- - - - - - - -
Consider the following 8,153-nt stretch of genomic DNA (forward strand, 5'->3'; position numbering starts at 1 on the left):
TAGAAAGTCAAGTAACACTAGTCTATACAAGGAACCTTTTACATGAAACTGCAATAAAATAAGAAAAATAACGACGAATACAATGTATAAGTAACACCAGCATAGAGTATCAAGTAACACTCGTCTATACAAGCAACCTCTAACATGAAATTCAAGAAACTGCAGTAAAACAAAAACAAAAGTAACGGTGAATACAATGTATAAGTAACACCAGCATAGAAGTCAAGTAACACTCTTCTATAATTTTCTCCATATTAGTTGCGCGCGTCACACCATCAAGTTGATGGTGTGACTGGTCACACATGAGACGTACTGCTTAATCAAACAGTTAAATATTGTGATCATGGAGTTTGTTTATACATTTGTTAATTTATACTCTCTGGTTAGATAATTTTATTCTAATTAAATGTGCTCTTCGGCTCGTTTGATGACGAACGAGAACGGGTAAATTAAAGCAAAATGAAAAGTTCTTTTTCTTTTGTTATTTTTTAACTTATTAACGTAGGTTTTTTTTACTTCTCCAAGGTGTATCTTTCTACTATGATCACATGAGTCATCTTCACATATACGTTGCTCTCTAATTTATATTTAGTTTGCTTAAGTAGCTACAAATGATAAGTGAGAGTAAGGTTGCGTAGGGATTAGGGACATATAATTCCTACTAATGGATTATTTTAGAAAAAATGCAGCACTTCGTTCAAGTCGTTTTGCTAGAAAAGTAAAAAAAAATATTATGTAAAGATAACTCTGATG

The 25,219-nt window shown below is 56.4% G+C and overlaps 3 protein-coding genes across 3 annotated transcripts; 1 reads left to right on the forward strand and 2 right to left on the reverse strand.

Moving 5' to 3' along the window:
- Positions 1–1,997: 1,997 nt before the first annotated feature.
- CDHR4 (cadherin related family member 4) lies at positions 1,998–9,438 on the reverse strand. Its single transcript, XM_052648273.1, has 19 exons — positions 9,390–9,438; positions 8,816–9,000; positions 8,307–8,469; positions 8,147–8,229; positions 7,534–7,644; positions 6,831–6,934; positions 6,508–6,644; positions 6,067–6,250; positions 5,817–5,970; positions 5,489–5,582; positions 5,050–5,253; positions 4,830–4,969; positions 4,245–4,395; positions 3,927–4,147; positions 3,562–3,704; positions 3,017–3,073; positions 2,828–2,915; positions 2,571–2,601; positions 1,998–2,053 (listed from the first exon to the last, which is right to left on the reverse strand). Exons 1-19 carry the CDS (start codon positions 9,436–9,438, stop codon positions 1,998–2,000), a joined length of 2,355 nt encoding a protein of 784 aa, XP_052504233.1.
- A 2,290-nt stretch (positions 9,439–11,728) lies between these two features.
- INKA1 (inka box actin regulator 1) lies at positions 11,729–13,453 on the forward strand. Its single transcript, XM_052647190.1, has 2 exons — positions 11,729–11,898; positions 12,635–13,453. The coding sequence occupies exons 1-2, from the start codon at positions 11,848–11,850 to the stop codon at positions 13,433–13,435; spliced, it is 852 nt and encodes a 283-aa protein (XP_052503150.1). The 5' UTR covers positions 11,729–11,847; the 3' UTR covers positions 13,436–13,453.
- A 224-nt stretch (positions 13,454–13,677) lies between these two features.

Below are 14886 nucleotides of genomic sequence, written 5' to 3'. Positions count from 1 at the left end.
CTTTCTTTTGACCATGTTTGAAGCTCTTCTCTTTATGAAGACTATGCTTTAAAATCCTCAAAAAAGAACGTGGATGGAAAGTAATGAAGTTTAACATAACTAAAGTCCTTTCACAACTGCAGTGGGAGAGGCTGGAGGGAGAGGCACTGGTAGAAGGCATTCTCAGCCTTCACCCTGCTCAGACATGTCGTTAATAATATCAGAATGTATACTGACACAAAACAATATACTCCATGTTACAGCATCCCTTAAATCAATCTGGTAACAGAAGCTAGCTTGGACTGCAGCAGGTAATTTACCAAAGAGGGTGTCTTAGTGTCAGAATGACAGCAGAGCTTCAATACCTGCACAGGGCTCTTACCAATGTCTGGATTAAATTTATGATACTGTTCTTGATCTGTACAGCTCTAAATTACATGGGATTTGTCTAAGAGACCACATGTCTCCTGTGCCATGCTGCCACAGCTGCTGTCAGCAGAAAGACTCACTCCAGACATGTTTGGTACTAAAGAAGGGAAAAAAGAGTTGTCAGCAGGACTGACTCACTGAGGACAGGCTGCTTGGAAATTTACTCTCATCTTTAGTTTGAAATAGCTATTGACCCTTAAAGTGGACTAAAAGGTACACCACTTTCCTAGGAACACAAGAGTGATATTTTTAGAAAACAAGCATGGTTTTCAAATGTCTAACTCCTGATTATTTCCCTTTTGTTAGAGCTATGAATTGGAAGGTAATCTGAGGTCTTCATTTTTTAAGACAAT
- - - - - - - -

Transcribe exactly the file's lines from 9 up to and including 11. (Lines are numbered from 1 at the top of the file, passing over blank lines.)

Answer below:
- A 224-nt stretch (positions 13,454–13,677) lies between these two features.

Below are 14886 nucleotides of genomic sequence, written 5' to 3'. Positions count from 1 at the left end.
CTTTCTTTTGACCATGTTTGAAGCTCTTCTCTTTATGAAGACTATGCTTTAAAATCCTCAAAAAAGAACGTGGATGGAAAGTAATGAAGTTTAACATAACTAAAGTCCTTTCACAACTGCAGTGGGAGAGGCTGGAGGGAGAGGCACTGGTAGAAGGCATTCTCAGCCTTCACCCTGCTCAGACATGTCGTTAATAATATCAGAATGTATACTGACACAAAACAATATACTCCATGTTACAGCATCCCTTAAATCAATCTGGTAACAGAAGCTAGCTTGGACTGCAGCAGGTAATTTACCAAAGAGGGTGTCTTAGTGTCAGAATGACAGCAGAGCTTCAATACCTGCACAGGGCTCTTACCAATGTCTGGATTAAATTTATGATACTGTTCTTGATCTGTACAGCTCTAAATTACATGGGATTTGTCTAAGAGACCACATGTCTCCTGTGCCATGCTGCCACAGCTGCTGTCAGCAGAAAGACTCACTCCAGACATGTTTGGTACTAAAGAAGGGAAAAAAGAGTTGTCAGCAGGACTGACTCACTGAGGACAGGCTGCTTGGAAATTTACTCTCATCTTTAGTTTGAAATAGCTATTGACCCTTAAAGTGGACTAAAAGGTACACCACTTTCCTAGGAACACAAGAGTGATATTTTTAGAAAACAAGCATGGTTTTCAAATGTCTAACTCCTGATTATTTCCCTTTTGTTAGAGCTATGAATTGGAAGGTAATCTGAGGTCTTCATTTTTTAAGACAAT